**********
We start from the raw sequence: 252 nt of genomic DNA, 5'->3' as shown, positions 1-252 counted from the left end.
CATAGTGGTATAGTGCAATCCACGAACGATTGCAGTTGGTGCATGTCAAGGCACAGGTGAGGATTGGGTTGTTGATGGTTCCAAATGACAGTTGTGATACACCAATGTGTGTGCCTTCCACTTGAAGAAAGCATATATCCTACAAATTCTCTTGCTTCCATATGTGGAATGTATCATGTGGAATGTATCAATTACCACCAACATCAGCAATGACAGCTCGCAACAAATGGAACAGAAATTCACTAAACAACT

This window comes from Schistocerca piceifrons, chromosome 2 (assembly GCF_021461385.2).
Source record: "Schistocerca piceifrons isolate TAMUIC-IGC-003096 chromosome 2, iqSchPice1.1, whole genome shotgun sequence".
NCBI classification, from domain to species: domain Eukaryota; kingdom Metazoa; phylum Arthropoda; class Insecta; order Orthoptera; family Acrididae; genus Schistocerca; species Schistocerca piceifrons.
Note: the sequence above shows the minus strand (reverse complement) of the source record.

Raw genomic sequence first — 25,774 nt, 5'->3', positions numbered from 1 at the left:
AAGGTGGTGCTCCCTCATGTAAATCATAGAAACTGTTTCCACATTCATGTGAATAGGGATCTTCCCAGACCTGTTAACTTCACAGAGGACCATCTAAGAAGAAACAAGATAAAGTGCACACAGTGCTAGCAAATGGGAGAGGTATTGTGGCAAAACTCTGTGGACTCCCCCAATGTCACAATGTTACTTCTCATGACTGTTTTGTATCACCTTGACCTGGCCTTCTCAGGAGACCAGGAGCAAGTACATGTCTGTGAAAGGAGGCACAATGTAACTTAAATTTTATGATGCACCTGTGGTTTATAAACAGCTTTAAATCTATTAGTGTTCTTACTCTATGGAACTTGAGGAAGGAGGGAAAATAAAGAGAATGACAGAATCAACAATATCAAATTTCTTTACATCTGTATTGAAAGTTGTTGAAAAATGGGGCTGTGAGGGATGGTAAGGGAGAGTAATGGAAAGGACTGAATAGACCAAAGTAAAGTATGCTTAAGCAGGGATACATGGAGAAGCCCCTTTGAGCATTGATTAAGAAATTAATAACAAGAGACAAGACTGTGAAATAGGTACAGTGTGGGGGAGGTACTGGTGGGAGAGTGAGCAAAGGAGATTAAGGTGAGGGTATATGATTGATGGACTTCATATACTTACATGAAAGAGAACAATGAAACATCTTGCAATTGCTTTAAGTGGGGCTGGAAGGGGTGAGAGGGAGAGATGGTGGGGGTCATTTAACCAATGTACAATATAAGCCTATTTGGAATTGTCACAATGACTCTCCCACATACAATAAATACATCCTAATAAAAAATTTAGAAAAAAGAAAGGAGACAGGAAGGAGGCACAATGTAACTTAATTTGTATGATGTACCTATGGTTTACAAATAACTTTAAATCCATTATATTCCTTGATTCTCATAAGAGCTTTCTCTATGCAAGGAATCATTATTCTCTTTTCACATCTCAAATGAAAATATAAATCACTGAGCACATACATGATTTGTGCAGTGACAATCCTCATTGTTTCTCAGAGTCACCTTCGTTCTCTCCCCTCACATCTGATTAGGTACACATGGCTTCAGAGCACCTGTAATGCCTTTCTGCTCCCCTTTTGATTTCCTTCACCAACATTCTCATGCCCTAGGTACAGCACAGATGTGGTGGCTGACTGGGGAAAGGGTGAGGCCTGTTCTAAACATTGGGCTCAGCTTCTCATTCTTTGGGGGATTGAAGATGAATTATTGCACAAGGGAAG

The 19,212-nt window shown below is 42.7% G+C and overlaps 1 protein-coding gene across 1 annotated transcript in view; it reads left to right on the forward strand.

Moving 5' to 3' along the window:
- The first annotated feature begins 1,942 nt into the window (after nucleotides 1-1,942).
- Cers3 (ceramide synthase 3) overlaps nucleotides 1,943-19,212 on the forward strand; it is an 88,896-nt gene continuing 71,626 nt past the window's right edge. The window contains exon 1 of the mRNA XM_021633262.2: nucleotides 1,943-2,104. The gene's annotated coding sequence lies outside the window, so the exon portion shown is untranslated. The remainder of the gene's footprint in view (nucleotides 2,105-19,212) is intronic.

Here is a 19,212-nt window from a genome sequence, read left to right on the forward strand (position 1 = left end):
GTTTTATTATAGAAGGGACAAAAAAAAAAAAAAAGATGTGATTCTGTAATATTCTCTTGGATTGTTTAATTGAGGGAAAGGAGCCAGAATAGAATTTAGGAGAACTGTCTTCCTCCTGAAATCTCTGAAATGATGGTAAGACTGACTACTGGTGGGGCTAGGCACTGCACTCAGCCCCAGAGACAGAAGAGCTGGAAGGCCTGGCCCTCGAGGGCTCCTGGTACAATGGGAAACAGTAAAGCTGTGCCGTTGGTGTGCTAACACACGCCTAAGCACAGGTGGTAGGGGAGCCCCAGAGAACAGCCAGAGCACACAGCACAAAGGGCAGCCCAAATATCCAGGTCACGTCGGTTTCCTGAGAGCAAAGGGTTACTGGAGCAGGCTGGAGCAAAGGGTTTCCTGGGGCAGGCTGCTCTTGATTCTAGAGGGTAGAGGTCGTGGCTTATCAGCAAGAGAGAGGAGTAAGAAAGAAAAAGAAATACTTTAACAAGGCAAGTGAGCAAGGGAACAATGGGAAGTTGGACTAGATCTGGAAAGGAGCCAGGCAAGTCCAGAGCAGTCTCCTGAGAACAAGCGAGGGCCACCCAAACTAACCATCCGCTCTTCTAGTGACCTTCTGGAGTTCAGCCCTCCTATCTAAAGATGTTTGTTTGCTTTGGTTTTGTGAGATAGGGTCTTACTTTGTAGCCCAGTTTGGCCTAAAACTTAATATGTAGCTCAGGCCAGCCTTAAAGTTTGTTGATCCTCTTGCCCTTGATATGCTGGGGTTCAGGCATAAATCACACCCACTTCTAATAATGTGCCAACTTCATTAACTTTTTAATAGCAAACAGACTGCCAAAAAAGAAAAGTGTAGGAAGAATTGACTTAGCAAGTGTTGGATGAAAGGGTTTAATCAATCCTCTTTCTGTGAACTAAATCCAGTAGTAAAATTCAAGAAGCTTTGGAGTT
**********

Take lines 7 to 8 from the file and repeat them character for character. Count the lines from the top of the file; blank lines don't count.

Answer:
Raw genomic sequence first — 25,774 nt, 5'->3', positions numbered from 1 at the left:
AAGGTGGTGCTCCCTCATGTAAATCATAGAAACTGTTTCCACATTCATGTGAATAGGGATCTTCCCAGACCTGTTAACTTCACAGAGGACCATCTAAGAAGAAACAAGATAAAGTGCACACAGTGCTAGCAAATGGGAGAGGTATTGTGGCAAAACTCTGTGGACTCCCCCAATGTCACAATGTTACTTCTCATGACTGTTTTGTATCACCTTGACCTGGCCTTCTCAGGAGACCAGGAGCAAGTACATGTCTGTGAAAGGAGGCACAATGTAACTTAAATTTTATGATGCACCTGTGGTTTATAAACAGCTTTAAATCTATTAGTGTTCTTACTCTATGGAACTTGAGGAAGGAGGGAAAATAAAGAGAATGACAGAATCAACAATATCAAATTTCTTTACATCTGTATTGAAAGTTGTTGAAAAATGGGGCTGTGAGGGATGGTAAGGGAGAGTAATGGAAAGGACTGAATAGACCAAAGTAAAGTATGCTTAAGCAGGGATACATGGAGAAGCCCCTTTGAGCATTGATTAAGAAATTAATAACAAGAGACAAGACTGTGAAATAGGTACAGTGTGGGGGAGGTACTGGTGGGAGAGTGAGCAAAGGAGATTAAGGTGAGGGTATATGATTGATGGACTTCATATACTTACATGAAAGAGAACAATGAAACATCTTGCAATTGCTTTAAGTGGGGCTGGAAGGGGTGAGAGGGAGAGATGGTGGGGGTCATTTAACCAATGTACAATATAAGCCTATTTGGAATTGTCACAATGACTCTCCCACATACAATAAATACATCCTAATAAAAAATTTAGAAAAAAGAAAGGAGACAGGAAGGAGGCACAATGTAACTTAATTTGTATGATGTACCTATGGTTTACAAATAACTTTAAATCCATTATATTCCTTGATTCTCATAAGAGCTTTCTCTATGCAAGGAATCATTATTCTCTTTTCACATCTCAAATGAAAATATAAATCACTGAGCACATACATGATTTGTGCAGTGACAATCCTCATTGTTTCTCAGAGTCACCTTCGTTCTCTCCCCTCACATCTGATTAGGTACACATGGCTTCAGAGCACCTGTAATGCCTTTCTGCTCCCCTTTTGATTTCCTTCACCAACATTCTCATGCCCTAGGTACAGCACAGATGTGGTGGCTGACTGGGGAAAGGGTGAGGCCTGTTCTAAACATTGGGCTCAGCTTCTCATTCTTTGGGGGATTGAAGATGAATTATTGCACAAGGGAAG